HOUSTON -- Evan Longoria became the second player in team history to hit for the cycle when he did so on Tuesday night in the Rays' 6-4 win over the Astros at Minute Maid Park.
"[Cycles] obviously don't come very often, so I was definitely thinking about it," Longoria said. "I felt good at the plate from the beginning tonight. But it's tough when you're thinking about it. I probably would have been a little bit more confident or comfortable if I only needed a single. But it was kind of surreal."
Longoria stepped to the plate with two outs in the ninth needing a double to complete the feat. He promptly hit a ball down the left-field line and turned on the jets toward second, finishing with a head-first slide as the ball arrived and the tag came down. He was called out initially, but after a crew-chief review, the call was overturned and Longoria was in the history books. According to the Elias Sports Bureau, this cycle was the first in MLB since the start of 2014 to feature a review or challenge on any of the hits.
"Longo, that's a pretty special day for him, in his career," Rays manager Kevin Cash said. "... Pretty awesome to be a part of that. It was impressive how he hit first base and he looked like Mallex [Smith] running around. He could smell it. So that was exciting."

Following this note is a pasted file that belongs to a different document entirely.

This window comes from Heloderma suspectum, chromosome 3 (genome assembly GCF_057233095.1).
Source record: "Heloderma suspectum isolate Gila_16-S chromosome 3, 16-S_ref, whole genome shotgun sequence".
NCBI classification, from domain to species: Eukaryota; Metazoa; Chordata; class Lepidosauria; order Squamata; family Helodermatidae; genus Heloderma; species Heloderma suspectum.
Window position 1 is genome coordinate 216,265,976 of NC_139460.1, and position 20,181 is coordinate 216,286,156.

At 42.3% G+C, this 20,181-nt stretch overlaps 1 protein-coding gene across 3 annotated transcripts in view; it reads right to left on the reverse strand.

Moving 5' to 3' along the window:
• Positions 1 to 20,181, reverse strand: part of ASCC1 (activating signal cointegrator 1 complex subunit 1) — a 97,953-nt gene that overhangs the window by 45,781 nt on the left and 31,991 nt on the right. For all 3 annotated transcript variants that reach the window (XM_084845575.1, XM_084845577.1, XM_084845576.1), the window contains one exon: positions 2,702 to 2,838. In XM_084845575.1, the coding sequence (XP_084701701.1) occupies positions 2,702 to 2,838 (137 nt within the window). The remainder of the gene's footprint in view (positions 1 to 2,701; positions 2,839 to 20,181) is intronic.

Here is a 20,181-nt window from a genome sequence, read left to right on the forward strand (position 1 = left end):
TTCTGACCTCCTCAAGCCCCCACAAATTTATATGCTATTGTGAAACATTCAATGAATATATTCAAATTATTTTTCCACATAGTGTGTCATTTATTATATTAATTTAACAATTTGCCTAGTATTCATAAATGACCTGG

Longoria joined Melvin Upton Jr. as Rays players who have accomplished the rare feat. Upton hit for the cycle against the Yankees on Oct. 2, 2009, in St. Petersburg.
"I definitely remember [Upton] doing it," Longoria said. "It's a tough thing to do, and I'm very proud, for sure."
Longoria's cycle was the sixth at Minute Maid Park, and the third by an opposing player.
"Congratulations to him. That's a good accomplishment," Astros manager A.J. Hinch said.
Longoria homered in the first, connecting for a two-run shot off Astros starter Mike Fiers. The 404-foot barreled blast had a 104.8-mph exit velocity with a 35-degree launch angle and gave the Rays a 2-0 lead.
He had an RBI triple in the third inning in his next at-bat and scored on Adeiny Hechavarria's single to right. The run was the 766th of Longoria's career, which moved him past Carl Crawford for the most in club history.
Longoria's seventh-inning single set the stage for the ninth-inning drama.
For the night, Longoria was 4-for-5 with three RBIs, serving as a microcosm of how he's been hitting lately. He is definitely heating up, hitting .354 with seven doubles, five home runs and 17 RBIs in his last 24 games.
"I think I always play a little better in the second half," Longoria said. "It takes me a little while to heat up. And sometimes that's tough to deal with, because I feel like we could have won a few more games if I'd been more productive early on. But you get into that quote, unquote midseason form and you start to feel a little better. Hopefully I can continue that. As an offense tonight overall, I felt like we were much better than we've been, keeping things going and tacking runs on."
Bill Chastain has covered the Rays for MLB.com since 2005. This story was not subject to the approval of Major League Baseball or its clubs.